The ingenious, but ever-disputing and loquacious Greeks were indebted to the same means for their earliest instruction in wisdom. The sayings of the seven Wise Men; the Golden Verses of Pythagoras; the remains of Theognis and Phocylides, if genuine; and the Gnomai of the older poets, testify the prevalence of aphorisms in ancient Greece. Had no specimens remained of Hellenic proverbs, we might have concluded this to have been the case; for the Greeks borrowed the rudiments, if not the principal part of their knowledge from those whom they
• Disc. on the Philos, of the Asiatics, Works, vol. i. p. 167, 4to. Lond. 1799.
árrogantly termed barbarians ;* and it is only through the medium of compendious maxims and brief sentences that traditionary knowledge can be preserved.+ This mode of communicating moral and practical wisdom accorded with the sedate and deliberative character of the Romans ;I and, in truth, from its influence over the mind, and its fitness for popular instruction, proverbial expressions exist in all ages and in all languages.
* Brucker, Hist. Philos. lib. ii. cap. 1. Burnet, Archæologiæ, lib. i. cap. 9. Shuckford's Connections, Pref, to vol. i.
The greatest part of Greek aphorisms have, no doubt, perished; having fallen into neglect when the dialectic art and a systematic philosophy gained ground among this acute and disputatious people. Eusebius, in his Treatise against Marcellus, lib. i. cap. 3, makes men. tion of Greek proverbs, and collectors of them. Among the Deperdita are the Kuplau Aoča of Epicurus.-Diog. Laert. lib. x. p. 724. Cicero, de Finibus, lib. ii. 57; de Nat. Deor. lib. i. $ 30.
Seneca, Ep. 59. Both Suetonius (Vita Cæsaris, $ 56) and Cicero (ad Divers. 1. 9, Ep. 16) speak of the Dicta Collectanea of Cæsar; namely, Apophthegms collected by him; and some aphoristic sayings of the ancients are reported by Valerius Maximus, lib. vii. cap. 2.
Ray's Collection of English Proverbs is well known; and there is a book entitled, Adagia sive Proverbiorum omnium quæ apud Græcos, Latinos, Hebræos, Arabes, &c. in usu fueruut Collectio, fol. Erf. 1646. Sir Wm. Jones mentions the precepts of Odin, written in the Runic tongue, and the work of a Persian poet, Sheikh Attâr, as instances of aphoristic composition.- (Comment, de Poes. Asiat. p. 274, ed. Eichhorn, Lips. 1777.) Grotius, in his Prolegom. to the Proverbs, speaks of the Ekloyal of the Byzantine emperors.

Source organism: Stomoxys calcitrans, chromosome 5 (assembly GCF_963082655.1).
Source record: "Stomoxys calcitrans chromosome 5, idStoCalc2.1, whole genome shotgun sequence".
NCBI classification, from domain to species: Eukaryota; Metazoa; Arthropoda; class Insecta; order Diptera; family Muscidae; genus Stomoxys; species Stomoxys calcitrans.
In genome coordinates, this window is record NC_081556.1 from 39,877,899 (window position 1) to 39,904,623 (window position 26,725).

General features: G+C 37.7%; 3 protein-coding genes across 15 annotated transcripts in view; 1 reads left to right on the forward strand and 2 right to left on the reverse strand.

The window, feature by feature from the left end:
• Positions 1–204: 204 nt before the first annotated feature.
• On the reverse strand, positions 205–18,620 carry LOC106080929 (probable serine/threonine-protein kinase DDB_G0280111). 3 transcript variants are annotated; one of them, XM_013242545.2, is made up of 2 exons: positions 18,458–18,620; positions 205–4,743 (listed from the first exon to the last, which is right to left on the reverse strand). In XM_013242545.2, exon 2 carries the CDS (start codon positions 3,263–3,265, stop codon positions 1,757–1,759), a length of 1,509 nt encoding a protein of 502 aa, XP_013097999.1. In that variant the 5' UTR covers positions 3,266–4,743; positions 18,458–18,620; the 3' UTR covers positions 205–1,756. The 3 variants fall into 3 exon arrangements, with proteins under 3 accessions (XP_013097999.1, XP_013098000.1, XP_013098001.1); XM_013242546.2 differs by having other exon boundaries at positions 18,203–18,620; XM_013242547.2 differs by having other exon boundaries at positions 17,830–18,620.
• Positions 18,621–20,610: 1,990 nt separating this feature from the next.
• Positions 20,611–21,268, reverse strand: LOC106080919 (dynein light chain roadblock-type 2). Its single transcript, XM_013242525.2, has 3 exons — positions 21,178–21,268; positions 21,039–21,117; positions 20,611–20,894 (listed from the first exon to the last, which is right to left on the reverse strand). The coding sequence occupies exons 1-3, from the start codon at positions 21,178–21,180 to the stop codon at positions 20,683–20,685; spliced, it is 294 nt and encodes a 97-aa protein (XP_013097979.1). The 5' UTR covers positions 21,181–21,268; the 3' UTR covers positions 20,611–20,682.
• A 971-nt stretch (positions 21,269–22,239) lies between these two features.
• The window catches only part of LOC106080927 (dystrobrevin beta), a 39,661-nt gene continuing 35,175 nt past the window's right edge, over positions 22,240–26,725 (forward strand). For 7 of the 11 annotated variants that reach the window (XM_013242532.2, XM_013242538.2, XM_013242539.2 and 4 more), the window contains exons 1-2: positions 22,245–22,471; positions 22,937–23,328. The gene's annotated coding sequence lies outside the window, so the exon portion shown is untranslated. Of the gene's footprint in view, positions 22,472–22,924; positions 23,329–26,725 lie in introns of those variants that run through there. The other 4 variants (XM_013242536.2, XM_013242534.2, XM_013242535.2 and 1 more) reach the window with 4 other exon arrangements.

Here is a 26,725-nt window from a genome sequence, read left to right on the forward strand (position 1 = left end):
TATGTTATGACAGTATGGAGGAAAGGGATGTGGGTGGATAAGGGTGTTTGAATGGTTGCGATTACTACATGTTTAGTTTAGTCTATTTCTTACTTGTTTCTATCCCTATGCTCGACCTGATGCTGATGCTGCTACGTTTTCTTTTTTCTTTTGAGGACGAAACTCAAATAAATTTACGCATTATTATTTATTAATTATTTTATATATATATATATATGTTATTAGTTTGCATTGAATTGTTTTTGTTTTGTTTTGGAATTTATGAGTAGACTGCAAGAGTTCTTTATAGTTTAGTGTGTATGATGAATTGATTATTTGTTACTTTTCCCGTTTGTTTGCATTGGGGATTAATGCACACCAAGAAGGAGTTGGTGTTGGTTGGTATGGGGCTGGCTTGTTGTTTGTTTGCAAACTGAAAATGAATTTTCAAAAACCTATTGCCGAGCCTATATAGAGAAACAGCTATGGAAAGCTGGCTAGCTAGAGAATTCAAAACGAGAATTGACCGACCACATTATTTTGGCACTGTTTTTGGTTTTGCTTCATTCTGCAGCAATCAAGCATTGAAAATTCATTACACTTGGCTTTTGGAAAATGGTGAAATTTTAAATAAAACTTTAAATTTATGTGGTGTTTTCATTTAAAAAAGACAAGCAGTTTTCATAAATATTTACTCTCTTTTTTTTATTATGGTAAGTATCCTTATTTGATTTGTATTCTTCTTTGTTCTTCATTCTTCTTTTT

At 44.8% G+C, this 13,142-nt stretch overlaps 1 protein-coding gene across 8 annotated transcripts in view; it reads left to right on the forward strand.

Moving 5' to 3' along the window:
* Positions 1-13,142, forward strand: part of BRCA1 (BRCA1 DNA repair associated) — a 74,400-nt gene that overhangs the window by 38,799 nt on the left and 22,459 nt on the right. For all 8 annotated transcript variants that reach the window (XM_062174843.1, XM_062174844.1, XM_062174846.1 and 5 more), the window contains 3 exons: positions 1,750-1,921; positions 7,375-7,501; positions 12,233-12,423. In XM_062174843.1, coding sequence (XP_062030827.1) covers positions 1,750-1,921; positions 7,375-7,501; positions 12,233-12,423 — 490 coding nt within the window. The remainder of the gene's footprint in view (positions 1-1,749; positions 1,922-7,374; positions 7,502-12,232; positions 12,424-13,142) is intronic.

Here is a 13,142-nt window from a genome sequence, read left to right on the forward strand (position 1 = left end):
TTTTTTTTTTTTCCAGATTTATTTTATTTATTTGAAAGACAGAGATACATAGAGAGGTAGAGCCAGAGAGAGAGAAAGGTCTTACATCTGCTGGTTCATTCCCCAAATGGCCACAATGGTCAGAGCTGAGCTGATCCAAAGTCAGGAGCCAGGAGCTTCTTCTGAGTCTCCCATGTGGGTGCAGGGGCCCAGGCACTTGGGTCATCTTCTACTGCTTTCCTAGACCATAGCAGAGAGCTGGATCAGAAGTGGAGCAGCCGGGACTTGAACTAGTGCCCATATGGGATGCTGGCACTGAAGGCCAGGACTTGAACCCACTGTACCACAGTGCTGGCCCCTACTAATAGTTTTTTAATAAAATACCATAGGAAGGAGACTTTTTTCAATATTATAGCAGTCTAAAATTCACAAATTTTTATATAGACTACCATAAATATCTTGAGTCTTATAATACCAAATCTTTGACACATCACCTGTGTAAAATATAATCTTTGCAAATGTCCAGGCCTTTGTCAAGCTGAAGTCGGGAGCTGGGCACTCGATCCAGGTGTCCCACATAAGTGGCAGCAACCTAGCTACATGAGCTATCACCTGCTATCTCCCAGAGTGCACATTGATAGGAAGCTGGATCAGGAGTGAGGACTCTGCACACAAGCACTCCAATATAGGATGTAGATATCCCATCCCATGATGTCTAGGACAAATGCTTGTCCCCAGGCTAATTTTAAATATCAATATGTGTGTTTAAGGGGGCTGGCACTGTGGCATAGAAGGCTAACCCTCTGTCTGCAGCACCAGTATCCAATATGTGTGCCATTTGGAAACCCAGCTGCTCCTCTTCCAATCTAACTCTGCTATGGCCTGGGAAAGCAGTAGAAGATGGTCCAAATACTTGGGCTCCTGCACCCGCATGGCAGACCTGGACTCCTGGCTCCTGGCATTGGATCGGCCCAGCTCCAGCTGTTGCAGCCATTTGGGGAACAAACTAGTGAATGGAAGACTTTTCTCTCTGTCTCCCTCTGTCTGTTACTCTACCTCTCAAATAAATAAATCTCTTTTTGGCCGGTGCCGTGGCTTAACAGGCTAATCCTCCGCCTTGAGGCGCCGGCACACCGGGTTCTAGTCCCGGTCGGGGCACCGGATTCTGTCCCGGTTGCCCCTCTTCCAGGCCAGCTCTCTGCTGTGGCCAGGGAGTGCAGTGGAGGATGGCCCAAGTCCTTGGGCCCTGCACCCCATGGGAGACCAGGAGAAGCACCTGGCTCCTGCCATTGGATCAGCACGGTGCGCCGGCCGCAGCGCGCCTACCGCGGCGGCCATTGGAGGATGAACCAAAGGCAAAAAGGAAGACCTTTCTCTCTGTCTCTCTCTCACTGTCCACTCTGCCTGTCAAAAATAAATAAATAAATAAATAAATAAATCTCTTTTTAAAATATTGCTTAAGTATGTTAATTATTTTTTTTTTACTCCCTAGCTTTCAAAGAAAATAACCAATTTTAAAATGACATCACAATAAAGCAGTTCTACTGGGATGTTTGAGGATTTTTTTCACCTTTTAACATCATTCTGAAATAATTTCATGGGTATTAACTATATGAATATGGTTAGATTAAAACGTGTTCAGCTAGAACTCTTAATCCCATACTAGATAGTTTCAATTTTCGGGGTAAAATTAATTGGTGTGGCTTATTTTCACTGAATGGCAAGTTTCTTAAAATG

Proverbs, in the Hebrew language, are called Meshalim, which is derived from a verb signifying both to rule, to have dominion, and to compare, to liken, to assimilate: hence the term denotes the highly figurative and poetic style in general, and likewise those compendious and authoritative sentences in particular, which are commonly denominated Proverbs. This term, which our Translators have adopted after the Vulgate, denotes, according to our great Lexicographer, “ a short sentence frequently repeated by the people, a saw, an adage;" and no other word can, perhaps, be substituted more accurately expressing the force of the Hebrew; or if there could, it has been so long familiarized by constant use, that a change is totally inadmissible. *
• The LXX employ the term napoiuia, whose etymology, from παρα and oιμος, νια, clearly ascertains its meaning to be that of a saying of general notoriety, such as is commonly heard in the ways and streets; but in 1 Kings, iv. 32, they render the Hebrew word by Tapabolat, and in Prov. xxv. 1, by paideial. The Arabic Jio, and the Syriac Vaso, of similar import, manifestly spring from the same root as the Hebrew Supp, by a common permutation of Shin and Tau. For a further explanation of swn, besides the Lexicons, see Bishop Lowth's Prælect. 4, with the note of Michælis. Michælis, Supplem. ad Lex. Heb. No. 1483. Doederlein, Observat. prefixed to his Scholia in Prov. Carpzovii Introductio in Lib. Canon. par. 2, cap. iv. § 1. Peters’s Crit. Diss. on the Book of Job, p. 45, Loud. 1751.